At first glance, Xisco’s deadline-day arrival at Newcastle United in 2008 appeared perfectly logical. No mean feat for a club with a long history of questionable decisions on the transfer market. A strike force relying on the declining, injury-prone trio of Michael Owen, Mark Viduka, and Obafemi Martins badly needed a refresher.

In stepped the Spanish under-21 forward, who had just begun to force his way into the first team at Deportivo La Coruña.  But instead of a rousing success, Xisco – full name Francisco Jiménez Tejada – has become a Tyneside punchline during his four-year odyssey.

Throughout the dog days of the summer transfer window, players move from club to club like chess pieces. Contractual terms between the two teams and the transferred player are nitpicked to death. The human factor – integrating the player into his new squad – is brushed aside. There is no better example than Xisco of the dangers of that approach. Nothing could have prepared a young foreigner for the chaos swirling around St. James’ Park in the fall of 2008.

Three days after Xisco touched down in Newcastle, manager Kevin Keegan turned in his resignation. Fans panicked, much as they did in Liverpool when Kenny Dalglish got his pink slip in May. Keegan intended to use truckloads of owner Mike Ashley’s cash to rebuild the team. Instead, he got Xisco: a player he had never seen in person, selected by a recruitment team that did not answer to the manager.

By pushing King Kev out the door, Xisco had become a made man in Ashley’s hated “Cockney Mafia.” A goal in his Premier League debut was not nearly enough to free him of the stigma. That goal, against Hull City in September 2008, is still his most meaningful contribution to the Newcastle cause. He spent the rest of the season rotting on the bench as his reputation continued to tank.

Xisco had been plopped down in a new country, into a struggling team. Newcastle’s interim manager, the volatile Joe Kinnear,“didn’t care if [he] trained well or trained badly,” the player would later recall. Stuck behind the aforementioned trio of Owen, Martins, and Viduka, as well as the likes of Andy Carroll, Peter Løvenkrands and Shola Ameobi, there was little he could do as Newcastle spiraled toward relegation.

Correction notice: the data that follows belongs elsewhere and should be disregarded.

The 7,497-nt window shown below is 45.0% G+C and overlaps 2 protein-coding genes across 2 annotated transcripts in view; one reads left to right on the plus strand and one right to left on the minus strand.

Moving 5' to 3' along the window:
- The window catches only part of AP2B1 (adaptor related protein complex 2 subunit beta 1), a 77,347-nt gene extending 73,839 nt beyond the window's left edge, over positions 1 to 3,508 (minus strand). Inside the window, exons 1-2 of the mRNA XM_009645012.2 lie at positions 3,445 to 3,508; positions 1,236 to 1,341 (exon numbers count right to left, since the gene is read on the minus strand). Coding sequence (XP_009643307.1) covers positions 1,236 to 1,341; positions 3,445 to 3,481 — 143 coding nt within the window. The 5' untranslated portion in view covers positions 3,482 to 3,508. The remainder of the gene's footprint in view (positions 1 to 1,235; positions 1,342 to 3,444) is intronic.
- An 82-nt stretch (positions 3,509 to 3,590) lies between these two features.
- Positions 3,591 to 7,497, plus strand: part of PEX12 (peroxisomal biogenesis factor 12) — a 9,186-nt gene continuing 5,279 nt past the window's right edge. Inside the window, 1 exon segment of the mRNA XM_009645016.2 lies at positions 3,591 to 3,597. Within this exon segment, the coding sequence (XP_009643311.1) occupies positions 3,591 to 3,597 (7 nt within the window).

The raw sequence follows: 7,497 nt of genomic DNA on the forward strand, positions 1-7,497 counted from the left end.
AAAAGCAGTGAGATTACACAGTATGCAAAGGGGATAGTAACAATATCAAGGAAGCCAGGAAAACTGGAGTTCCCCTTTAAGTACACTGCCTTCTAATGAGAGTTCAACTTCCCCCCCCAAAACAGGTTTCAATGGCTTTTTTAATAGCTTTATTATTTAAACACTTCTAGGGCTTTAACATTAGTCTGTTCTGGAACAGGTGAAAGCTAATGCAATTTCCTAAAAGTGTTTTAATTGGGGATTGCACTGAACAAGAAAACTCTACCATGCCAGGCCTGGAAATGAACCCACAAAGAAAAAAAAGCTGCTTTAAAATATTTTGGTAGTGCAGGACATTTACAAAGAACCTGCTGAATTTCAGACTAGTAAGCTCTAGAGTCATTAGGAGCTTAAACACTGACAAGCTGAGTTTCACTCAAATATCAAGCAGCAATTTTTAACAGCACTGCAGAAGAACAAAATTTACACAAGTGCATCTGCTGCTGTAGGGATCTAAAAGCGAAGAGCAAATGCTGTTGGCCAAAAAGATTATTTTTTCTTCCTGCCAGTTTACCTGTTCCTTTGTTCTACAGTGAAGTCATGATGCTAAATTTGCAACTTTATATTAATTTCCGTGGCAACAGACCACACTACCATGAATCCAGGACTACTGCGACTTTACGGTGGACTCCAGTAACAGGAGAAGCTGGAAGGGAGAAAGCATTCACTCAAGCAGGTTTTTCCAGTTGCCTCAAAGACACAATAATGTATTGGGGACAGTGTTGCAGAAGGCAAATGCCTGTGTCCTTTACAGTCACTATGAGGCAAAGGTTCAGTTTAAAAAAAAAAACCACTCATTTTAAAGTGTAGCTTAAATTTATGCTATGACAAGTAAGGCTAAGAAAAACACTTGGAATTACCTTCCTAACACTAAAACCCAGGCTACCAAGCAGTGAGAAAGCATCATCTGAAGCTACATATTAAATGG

The experience soured the young Spaniard’s attitude, and he ended up feigning injury to force his loan to Racing Santander at the summer transfer deadline in 2009. That, along with his well-documented love of the vibrant Tyneside nightlife, was enough to turn the few remaining sympathetic supporters against him.   Perhaps things would have been different had Xisco stayed to ply his trade in the Championship. Instead, Andy Carroll was the young striker who flourished in the second tier, becoming a Geordie hero as he fired his hometown club back into the Premier League.

Meanwhile, in a bit of karma for the shenanigans that prompted the loan deal to begin with, Xisco’s Racing debut ended after less than 10 minutes because of (legitimate) injury. He had scored five goals in two weeks for Depor in 2008, but managed just three in 23 appearances for the Cantabrians.